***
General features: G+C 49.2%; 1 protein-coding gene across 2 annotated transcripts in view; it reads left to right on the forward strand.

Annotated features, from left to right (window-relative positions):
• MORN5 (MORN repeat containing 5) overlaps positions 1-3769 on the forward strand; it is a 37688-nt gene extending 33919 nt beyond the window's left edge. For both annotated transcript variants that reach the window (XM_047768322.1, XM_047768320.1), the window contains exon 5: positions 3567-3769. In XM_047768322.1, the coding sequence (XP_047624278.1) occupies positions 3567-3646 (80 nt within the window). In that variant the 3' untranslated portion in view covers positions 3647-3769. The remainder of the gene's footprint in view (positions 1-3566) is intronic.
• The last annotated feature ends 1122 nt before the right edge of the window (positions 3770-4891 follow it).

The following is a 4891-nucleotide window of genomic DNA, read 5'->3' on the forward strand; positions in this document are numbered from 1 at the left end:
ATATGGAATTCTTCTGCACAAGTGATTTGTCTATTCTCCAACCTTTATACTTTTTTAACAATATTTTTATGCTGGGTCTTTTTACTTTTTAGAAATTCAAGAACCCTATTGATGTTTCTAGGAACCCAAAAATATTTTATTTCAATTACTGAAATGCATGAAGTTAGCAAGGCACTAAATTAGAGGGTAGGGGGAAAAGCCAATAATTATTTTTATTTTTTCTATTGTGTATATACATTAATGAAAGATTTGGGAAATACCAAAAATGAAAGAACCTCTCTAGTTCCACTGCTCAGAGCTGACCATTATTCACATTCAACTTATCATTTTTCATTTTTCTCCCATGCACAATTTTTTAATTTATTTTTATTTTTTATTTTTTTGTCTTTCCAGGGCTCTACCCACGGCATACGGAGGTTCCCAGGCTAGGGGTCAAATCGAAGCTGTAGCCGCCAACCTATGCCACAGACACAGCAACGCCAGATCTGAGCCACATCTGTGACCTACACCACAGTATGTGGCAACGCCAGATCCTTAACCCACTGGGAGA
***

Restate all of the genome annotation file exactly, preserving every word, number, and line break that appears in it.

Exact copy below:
General features: G+C 49.2%; 1 protein-coding gene across 2 annotated transcripts in view; it reads left to right on the forward strand.

Annotated features, from left to right (window-relative positions):
• MORN5 (MORN repeat containing 5) overlaps positions 1-3769 on the forward strand; it is a 37688-nt gene extending 33919 nt beyond the window's left edge. For both annotated transcript variants that reach the window (XM_047768322.1, XM_047768320.1), the window contains exon 5: positions 3567-3769. In XM_047768322.1, the coding sequence (XP_047624278.1) occupies positions 3567-3646 (80 nt within the window). In that variant the 3' untranslated portion in view covers positions 3647-3769. The remainder of the gene's footprint in view (positions 1-3566) is intronic.
• The last annotated feature ends 1122 nt before the right edge of the window (positions 3770-4891 follow it).

The following is a 4891-nucleotide window of genomic DNA, read 5'->3' on the forward strand; positions in this document are numbered from 1 at the left end:
ATATGGAATTCTTCTGCACAAGTGATTTGTCTATTCTCCAACCTTTATACTTTTTTAACAATATTTTTATGCTGGGTCTTTTTACTTTTTAGAAATTCAAGAACCCTATTGATGTTTCTAGGAACCCAAAAATATTTTATTTCAATTACTGAAATGCATGAAGTTAGCAAGGCACTAAATTAGAGGGTAGGGGGAAAAGCCAATAATTATTTTTATTTTTTCTATTGTGTATATACATTAATGAAAGATTTGGGAAATACCAAAAATGAAAGAACCTCTCTAGTTCCACTGCTCAGAGCTGACCATTATTCACATTCAACTTATCATTTTTCATTTTTCTCCCATGCACAATTTTTTAATTTATTTTTATTTTTTATTTTTTTGTCTTTCCAGGGCTCTACCCACGGCATACGGAGGTTCCCAGGCTAGGGGTCAAATCGAAGCTGTAGCCGCCAACCTATGCCACAGACACAGCAACGCCAGATCTGAGCCACATCTGTGACCTACACCACAGTATGTGGCAACGCCAGATCCTTAACCCACTGGGAGA